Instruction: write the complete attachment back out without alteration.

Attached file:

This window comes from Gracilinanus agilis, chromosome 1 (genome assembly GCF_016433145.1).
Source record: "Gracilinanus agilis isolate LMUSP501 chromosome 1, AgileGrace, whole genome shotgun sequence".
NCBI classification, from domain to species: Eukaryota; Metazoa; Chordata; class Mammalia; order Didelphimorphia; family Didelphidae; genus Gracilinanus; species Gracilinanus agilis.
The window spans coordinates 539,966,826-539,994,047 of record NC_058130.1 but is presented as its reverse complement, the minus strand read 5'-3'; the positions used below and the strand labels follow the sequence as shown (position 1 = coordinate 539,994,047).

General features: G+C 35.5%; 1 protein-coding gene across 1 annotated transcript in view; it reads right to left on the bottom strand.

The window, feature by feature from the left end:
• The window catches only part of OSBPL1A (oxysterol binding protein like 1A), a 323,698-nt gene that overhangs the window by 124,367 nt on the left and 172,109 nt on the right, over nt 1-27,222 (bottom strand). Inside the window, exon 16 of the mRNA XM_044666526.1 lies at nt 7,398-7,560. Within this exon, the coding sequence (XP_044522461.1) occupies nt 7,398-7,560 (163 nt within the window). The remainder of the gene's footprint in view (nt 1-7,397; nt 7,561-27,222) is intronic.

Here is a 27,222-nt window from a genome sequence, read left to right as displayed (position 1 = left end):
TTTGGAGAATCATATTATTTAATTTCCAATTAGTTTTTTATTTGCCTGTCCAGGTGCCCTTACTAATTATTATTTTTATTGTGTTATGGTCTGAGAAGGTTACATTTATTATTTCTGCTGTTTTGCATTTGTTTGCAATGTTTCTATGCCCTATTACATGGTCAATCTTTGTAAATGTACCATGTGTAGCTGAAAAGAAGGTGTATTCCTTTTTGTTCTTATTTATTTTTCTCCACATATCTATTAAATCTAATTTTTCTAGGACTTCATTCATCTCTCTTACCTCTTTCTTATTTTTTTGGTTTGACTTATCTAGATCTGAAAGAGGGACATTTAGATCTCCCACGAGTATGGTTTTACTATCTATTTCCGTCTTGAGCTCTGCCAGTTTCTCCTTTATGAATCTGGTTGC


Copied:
This window comes from Gracilinanus agilis, chromosome 1 (genome assembly GCF_016433145.1).
Source record: "Gracilinanus agilis isolate LMUSP501 chromosome 1, AgileGrace, whole genome shotgun sequence".
NCBI classification, from domain to species: Eukaryota; Metazoa; Chordata; class Mammalia; order Didelphimorphia; family Didelphidae; genus Gracilinanus; species Gracilinanus agilis.
The window spans coordinates 539,966,826-539,994,047 of record NC_058130.1 but is presented as its reverse complement, the minus strand read 5'-3'; the positions used below and the strand labels follow the sequence as shown (position 1 = coordinate 539,994,047).

General features: G+C 35.5%; 1 protein-coding gene across 1 annotated transcript in view; it reads right to left on the bottom strand.

The window, feature by feature from the left end:
• The window catches only part of OSBPL1A (oxysterol binding protein like 1A), a 323,698-nt gene that overhangs the window by 124,367 nt on the left and 172,109 nt on the right, over nt 1-27,222 (bottom strand). Inside the window, exon 16 of the mRNA XM_044666526.1 lies at nt 7,398-7,560. Within this exon, the coding sequence (XP_044522461.1) occupies nt 7,398-7,560 (163 nt within the window). The remainder of the gene's footprint in view (nt 1-7,397; nt 7,561-27,222) is intronic.

Here is a 27,222-nt window from a genome sequence, read left to right as displayed (position 1 = left end):
TTTGGAGAATCATATTATTTAATTTCCAATTAGTTTTTTATTTGCCTGTCCAGGTGCCCTTACTAATTATTATTTTTATTGTGTTATGGTCTGAGAAGGTTACATTTATTATTTCTGCTGTTTTGCATTTGTTTGCAATGTTTCTATGCCCTATTACATGGTCAATCTTTGTAAATGTACCATGTGTAGCTGAAAAGAAGGTGTATTCCTTTTTGTTCTTATTTATTTTTCTCCACATATCTATTAAATCTAATTTTTCTAGGACTTCATTCATCTCTCTTACCTCTTTCTTATTTTTTTGGTTTGACTTATCTAGATCTGAAAGAGGGACATTTAGATCTCCCACGAGTATGGTTTTACTATCTATTTCCGTCTTGAGCTCTGCCAGTTTCTCCTTTATGAATCTGGTTGC